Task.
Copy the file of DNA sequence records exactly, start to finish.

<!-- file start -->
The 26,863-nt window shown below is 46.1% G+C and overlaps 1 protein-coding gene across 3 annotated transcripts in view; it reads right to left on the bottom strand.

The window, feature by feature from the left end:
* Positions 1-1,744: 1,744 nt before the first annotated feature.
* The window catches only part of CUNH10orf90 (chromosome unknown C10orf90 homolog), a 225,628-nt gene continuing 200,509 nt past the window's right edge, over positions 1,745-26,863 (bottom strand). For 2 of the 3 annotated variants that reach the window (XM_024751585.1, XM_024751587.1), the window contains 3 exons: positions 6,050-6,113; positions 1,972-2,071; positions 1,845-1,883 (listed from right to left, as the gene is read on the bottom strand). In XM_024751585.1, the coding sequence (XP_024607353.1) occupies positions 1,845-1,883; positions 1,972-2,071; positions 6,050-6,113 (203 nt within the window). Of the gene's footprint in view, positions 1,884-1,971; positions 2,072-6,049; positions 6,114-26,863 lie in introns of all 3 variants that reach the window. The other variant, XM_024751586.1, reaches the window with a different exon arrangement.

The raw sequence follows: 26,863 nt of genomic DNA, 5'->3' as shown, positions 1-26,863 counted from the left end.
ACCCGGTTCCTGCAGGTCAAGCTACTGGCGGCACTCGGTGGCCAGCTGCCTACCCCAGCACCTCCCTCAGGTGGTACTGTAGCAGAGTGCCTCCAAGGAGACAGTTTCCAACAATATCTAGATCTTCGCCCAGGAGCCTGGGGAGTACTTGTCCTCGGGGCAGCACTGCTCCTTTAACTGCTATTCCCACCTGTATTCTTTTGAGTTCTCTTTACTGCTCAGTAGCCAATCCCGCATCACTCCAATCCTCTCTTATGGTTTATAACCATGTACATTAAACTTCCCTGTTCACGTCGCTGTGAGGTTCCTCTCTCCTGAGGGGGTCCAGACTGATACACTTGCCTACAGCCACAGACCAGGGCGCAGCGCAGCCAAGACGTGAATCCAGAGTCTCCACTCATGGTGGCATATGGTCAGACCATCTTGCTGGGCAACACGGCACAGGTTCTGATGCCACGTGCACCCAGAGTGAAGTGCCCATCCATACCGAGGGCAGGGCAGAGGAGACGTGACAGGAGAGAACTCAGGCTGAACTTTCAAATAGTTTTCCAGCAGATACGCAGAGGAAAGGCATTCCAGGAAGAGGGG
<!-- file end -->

The 26,863-nt window shown below is 46.1% G+C and overlaps 1 protein-coding gene across 3 annotated transcripts in view; it reads right to left on the bottom strand.

The window, feature by feature from the left end:
* Positions 1-1,744: 1,744 nt before the first annotated feature.
* The window catches only part of CUNH10orf90 (chromosome unknown C10orf90 homolog), a 225,628-nt gene continuing 200,509 nt past the window's right edge, over positions 1,745-26,863 (bottom strand). For 2 of the 3 annotated variants that reach the window (XM_024751585.1, XM_024751587.1), the window contains 3 exons: positions 6,050-6,113; positions 1,972-2,071; positions 1,845-1,883 (listed from right to left, as the gene is read on the bottom strand). In XM_024751585.1, the coding sequence (XP_024607353.1) occupies positions 1,845-1,883; positions 1,972-2,071; positions 6,050-6,113 (203 nt within the window). Of the gene's footprint in view, positions 1,884-1,971; positions 2,072-6,049; positions 6,114-26,863 lie in introns of all 3 variants that reach the window. The other variant, XM_024751586.1, reaches the window with a different exon arrangement.

The raw sequence follows: 26,863 nt of genomic DNA, 5'->3' as shown, positions 1-26,863 counted from the left end.
ACCCGGTTCCTGCAGGTCAAGCTACTGGCGGCACTCGGTGGCCAGCTGCCTACCCCAGCACCTCCCTCAGGTGGTACTGTAGCAGAGTGCCTCCAAGGAGACAGTTTCCAACAATATCTAGATCTTCGCCCAGGAGCCTGGGGAGTACTTGTCCTCGGGGCAGCACTGCTCCTTTAACTGCTATTCCCACCTGTATTCTTTTGAGTTCTCTTTACTGCTCAGTAGCCAATCCCGCATCACTCCAATCCTCTCTTATGGTTTATAACCATGTACATTAAACTTCCCTGTTCACGTCGCTGTGAGGTTCCTCTCTCCTGAGGGGGTCCAGACTGATACACTTGCCTACAGCCACAGACCAGGGCGCAGCGCAGCCAAGACGTGAATCCAGAGTCTCCACTCATGGTGGCATATGGTCAGACCATCTTGCTGGGCAACACGGCACAGGTTCTGATGCCACGTGCACCCAGAGTGAAGTGCCCATCCATACCGAGGGCAGGGCAGAGGAGACGTGACAGGAGAGAACTCAGGCTGAACTTTCAAATAGTTTTCCAGCAGATACGCAGAGGAAAGGCATTCCAGGAAGAGGGG